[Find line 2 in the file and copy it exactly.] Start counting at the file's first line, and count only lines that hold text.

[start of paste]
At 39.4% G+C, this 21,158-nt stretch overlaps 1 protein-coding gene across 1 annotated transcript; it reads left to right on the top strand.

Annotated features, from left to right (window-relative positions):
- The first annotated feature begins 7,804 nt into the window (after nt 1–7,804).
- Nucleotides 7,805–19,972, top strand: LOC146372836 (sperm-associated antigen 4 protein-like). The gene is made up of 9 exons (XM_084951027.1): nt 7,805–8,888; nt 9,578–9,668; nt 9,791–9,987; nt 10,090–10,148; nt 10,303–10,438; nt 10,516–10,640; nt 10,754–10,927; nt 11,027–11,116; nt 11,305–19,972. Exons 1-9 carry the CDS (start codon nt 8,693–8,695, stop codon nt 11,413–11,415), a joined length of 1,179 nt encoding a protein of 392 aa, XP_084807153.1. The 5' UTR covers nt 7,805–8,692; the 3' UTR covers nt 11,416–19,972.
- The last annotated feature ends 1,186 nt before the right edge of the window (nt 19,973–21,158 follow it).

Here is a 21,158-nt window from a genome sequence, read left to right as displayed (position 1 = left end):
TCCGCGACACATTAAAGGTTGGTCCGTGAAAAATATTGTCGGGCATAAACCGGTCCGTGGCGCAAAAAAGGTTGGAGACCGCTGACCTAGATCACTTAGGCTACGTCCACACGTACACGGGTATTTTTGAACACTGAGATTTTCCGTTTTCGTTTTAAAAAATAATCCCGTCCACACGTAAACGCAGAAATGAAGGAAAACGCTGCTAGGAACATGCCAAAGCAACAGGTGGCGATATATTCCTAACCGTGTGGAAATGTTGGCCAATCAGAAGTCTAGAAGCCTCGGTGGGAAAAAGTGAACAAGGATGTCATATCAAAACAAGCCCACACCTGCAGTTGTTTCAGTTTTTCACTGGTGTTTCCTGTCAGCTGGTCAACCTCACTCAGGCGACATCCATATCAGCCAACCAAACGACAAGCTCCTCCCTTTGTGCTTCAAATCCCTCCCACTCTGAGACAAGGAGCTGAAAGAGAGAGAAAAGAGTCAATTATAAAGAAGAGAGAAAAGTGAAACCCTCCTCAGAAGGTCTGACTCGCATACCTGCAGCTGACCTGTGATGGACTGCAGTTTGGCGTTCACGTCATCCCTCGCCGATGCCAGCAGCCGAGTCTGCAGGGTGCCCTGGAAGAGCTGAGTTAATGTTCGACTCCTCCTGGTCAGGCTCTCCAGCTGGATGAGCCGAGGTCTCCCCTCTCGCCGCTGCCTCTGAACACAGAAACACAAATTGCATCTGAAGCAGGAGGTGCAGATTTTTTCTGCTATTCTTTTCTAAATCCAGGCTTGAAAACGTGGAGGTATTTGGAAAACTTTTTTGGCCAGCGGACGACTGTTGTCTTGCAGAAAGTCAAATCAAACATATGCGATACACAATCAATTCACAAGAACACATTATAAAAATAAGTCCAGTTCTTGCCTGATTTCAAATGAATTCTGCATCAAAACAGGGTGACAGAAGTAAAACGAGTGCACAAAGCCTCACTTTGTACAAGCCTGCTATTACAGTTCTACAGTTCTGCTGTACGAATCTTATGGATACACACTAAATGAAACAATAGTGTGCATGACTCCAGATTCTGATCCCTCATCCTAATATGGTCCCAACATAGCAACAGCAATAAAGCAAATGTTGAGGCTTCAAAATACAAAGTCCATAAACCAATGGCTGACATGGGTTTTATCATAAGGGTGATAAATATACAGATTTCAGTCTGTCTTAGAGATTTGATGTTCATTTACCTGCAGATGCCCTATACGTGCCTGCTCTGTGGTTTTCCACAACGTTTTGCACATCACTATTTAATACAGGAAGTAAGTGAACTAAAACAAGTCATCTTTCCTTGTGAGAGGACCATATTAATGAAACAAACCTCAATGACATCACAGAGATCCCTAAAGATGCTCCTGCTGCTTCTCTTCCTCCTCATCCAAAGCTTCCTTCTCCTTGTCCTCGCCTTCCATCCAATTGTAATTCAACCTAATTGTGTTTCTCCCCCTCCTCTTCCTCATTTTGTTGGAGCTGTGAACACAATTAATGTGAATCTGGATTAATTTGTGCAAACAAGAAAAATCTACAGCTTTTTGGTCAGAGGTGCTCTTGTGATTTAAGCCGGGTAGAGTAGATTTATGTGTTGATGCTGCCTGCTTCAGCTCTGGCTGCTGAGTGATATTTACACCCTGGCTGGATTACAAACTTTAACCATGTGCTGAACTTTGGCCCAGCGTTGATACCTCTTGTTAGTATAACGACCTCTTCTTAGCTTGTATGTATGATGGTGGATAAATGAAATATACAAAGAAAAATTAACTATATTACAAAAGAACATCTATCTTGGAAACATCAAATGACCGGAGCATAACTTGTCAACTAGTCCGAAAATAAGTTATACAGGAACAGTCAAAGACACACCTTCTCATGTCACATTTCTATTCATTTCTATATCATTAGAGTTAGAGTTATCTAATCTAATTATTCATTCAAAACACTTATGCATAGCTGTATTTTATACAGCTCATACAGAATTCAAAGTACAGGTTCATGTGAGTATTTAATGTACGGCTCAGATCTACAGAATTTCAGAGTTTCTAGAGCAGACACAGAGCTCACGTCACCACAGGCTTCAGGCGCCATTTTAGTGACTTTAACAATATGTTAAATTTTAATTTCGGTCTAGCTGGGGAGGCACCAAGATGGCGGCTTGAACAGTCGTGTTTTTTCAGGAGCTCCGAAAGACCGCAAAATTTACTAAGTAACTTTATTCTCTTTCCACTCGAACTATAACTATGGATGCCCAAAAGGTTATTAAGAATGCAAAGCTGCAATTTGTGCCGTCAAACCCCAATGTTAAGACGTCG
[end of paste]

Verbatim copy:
Annotated features, from left to right (window-relative positions):